Sunday, October 3, 2010
Your focus needs....focus
Sometimes I think Alison has a little too much of both of Jeff and me in her.
She was at taekwondo class the other day, and it had been a particularly hard hour. What I know of martial arts comes from the movies, and even then, I've watched under duress. So I know I don't know a lot about it.
Her instructor, Grand Master Park is Korean. Combine his accent with his stern demeanor and ramrod straight posture, and toss in a little frustration and you've got yourself one scary Grand Master. Even at his most worked up, even Captain Reed's got nothing on the Grand Master.
The kids are supposed to talk only when spoken to -- and then they're to say "Yes, sir" or "No, sir" or whatever words he tells them to repeat. They are to sit quietly and with crossed legs when they're not practicing on the mat, and woe be unto the student who forgot to pee before class. The parents who watch aren't supposed to speak, either, and yes, he's called us on it.
Master Park claims that he's a kinder, gentler master now. Back when he started, he claims the only thing he let students do beyond study taekwondo was to breathe.
So anyway, Alison's focus was apparently not as focused as it could have been and she got more than one earful about it.
She wasn't the only student that night who had Master Park worked up. After he'd had enough of it, he had them all to sit down. There was dead silence as they all sat there, wondering what new torture he had in store and hoping they wouldn't be the one to suffer it. Finally, he asked if anyone thought Master Park was too hard on them.
A lone hand shot up. Yep, it belonged to the redhead in the room. And while no other hands went up with as much vehemence, it stayed up. And then a few other hands joined in.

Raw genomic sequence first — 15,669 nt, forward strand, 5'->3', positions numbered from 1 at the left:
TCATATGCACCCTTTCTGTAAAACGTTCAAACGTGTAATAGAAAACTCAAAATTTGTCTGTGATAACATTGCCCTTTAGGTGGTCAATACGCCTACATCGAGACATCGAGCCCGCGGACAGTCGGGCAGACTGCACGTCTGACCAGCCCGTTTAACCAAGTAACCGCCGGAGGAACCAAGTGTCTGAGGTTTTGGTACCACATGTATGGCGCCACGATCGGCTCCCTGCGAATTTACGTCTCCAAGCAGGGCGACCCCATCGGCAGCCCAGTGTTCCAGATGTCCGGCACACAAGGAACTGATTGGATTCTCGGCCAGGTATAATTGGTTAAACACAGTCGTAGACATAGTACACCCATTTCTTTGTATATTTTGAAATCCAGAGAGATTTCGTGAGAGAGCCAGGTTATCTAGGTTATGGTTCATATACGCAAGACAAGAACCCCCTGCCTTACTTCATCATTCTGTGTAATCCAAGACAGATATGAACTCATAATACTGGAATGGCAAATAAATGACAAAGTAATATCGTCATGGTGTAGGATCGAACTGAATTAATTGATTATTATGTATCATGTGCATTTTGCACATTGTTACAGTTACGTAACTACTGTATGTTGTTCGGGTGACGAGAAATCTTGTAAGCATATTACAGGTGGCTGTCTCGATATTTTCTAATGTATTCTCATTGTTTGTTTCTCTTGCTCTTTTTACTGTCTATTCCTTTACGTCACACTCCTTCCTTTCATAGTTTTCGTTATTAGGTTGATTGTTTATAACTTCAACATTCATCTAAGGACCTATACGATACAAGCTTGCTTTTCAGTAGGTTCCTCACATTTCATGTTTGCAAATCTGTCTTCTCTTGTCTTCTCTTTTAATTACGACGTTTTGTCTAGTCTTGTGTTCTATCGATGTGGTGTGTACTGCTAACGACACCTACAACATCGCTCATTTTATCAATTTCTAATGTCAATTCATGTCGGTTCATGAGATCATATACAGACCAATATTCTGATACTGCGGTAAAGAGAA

Now I want Alison to tell the truth and be forthright. But I have to say that I've often been too quick to voice my opinion and if I'd just kept quiet I might not have gotten into trouble or earned enemies quite so quickly. Jeff can be quick with a "helpful" comment, too. It's no coincidence that the U.N. has never asked either of us to help out in diplomatic circles.
Happily for all concerned, I think Master Park isn't holding Alison's quick and committed criticism against her. Instead, he took his time, making eye contact with everyone and reminding them that he was there to help them succeed in life and that if they listened to him, sharpened their focus and paid attention for every minute of their hourly lesson, they'd be able to whatever they wanted in life.
Last week, he told me he was sure she'd advance to yellow belt and had some really nice things to say about her. When I picked her up at school on Friday, she was teaching some other girls some taekwondo moves.
On the way out, she told me that she was frustrated that Madison and Amanda weren't learning as quickly as they should. The kindergartener who'd joined in was learning faster, she said. "It's SO frustrating!" she said.
"Hmmm," I said. "I guess maybe you understand a little bit about how Master Park feels sometimes."
She's still giving that some thought.